Most species occur only in the southeastern United States
Pitcher plants are aptly named because their leaves are shaped like tall, cone-shaped pitchers that hold fluid. Insects, like bees, butterflies and ants are attracted to the top of the trap because of its bright red color and sweet smell.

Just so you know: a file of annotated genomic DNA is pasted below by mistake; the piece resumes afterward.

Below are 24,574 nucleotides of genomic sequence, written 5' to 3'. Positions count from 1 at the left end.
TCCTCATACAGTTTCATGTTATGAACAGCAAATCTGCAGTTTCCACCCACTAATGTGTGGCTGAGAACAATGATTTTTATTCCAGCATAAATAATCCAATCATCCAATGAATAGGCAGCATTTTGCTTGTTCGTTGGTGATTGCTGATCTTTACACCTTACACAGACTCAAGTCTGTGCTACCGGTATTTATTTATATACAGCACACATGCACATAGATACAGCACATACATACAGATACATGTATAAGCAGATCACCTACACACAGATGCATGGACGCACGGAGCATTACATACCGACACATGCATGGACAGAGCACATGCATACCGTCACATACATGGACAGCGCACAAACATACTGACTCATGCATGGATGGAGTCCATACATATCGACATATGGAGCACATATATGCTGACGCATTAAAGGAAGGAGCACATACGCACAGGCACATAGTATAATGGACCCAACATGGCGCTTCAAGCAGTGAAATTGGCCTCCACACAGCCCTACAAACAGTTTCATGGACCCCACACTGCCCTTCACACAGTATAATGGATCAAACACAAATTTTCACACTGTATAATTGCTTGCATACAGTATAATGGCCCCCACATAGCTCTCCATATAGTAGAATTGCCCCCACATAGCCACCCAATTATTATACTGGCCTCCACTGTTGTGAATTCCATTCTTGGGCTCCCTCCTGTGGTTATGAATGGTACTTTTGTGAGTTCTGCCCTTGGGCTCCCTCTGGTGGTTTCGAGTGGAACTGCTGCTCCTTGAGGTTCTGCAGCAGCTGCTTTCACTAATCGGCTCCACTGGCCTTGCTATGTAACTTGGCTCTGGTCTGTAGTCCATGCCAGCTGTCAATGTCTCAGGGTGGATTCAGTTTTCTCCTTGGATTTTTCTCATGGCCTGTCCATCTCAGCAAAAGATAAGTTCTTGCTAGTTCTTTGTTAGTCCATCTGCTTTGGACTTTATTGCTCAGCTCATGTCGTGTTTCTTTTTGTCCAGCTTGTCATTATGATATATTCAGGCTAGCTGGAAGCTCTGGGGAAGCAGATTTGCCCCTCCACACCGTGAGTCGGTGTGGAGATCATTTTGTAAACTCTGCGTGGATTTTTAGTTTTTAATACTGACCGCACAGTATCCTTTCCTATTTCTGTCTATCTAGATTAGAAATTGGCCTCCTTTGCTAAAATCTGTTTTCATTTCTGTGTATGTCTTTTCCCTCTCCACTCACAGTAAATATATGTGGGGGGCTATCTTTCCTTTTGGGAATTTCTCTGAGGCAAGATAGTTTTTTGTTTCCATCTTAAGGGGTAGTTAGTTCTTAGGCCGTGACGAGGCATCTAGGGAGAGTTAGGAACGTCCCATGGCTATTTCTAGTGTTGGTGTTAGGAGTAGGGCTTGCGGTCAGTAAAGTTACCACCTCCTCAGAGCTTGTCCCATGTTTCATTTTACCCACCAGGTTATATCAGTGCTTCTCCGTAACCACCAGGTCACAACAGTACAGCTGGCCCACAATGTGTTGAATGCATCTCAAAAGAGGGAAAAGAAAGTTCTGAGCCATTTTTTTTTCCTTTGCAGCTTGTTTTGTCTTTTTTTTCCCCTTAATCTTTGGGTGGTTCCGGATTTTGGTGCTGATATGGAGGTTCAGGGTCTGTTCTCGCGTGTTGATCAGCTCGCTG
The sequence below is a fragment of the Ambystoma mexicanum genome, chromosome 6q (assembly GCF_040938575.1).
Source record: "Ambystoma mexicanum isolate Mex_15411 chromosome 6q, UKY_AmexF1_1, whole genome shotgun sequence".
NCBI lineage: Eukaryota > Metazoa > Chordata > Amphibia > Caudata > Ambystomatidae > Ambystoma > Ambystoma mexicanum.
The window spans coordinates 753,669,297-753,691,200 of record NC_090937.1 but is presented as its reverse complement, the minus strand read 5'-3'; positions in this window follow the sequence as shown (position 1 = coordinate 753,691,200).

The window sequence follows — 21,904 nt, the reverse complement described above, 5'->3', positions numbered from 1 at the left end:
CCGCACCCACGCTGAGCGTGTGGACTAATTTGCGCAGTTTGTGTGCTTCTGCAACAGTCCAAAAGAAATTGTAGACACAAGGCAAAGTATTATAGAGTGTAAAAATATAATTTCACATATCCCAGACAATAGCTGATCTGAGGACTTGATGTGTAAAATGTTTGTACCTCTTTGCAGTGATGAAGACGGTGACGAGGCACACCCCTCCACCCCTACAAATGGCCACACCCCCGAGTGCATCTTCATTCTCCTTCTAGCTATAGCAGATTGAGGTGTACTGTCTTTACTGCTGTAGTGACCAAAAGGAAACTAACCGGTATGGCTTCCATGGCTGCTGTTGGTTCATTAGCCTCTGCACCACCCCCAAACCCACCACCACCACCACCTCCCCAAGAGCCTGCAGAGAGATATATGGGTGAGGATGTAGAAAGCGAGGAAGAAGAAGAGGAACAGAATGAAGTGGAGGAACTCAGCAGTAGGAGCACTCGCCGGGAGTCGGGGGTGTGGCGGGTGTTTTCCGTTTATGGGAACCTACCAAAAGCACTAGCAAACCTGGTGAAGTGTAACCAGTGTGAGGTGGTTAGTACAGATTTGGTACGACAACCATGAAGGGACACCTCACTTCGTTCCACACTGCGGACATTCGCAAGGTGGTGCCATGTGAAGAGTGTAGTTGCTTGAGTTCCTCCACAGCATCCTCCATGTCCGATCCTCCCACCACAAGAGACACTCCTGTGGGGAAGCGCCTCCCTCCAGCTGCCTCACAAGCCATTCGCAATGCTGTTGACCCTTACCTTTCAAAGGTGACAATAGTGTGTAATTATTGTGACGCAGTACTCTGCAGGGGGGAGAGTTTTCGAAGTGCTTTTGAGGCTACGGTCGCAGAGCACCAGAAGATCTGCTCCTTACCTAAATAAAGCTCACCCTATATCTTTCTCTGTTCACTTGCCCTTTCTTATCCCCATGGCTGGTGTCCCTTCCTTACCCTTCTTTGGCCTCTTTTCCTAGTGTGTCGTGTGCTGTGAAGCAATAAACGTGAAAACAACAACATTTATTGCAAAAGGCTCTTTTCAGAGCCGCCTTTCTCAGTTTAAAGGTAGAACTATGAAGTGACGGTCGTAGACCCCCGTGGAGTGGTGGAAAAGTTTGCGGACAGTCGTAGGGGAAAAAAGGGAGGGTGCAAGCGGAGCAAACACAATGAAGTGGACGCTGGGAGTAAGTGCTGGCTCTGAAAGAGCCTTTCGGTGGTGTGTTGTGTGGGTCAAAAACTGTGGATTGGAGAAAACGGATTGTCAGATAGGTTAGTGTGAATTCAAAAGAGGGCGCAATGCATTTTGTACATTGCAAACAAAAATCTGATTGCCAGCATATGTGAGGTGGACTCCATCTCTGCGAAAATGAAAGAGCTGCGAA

As an insect begins to investigate the tempting treat, it loses its footing because of the slippery sides and because of downward pointing hairs lining the inside of the plant. This also prevents the bugs from crawling out of the pitcher once captured. The insect falls down into the pitcher that is filled with digestive fluids like the saliva in your mouth. The soft parts of the insect are digested first leaving behind the skeleton.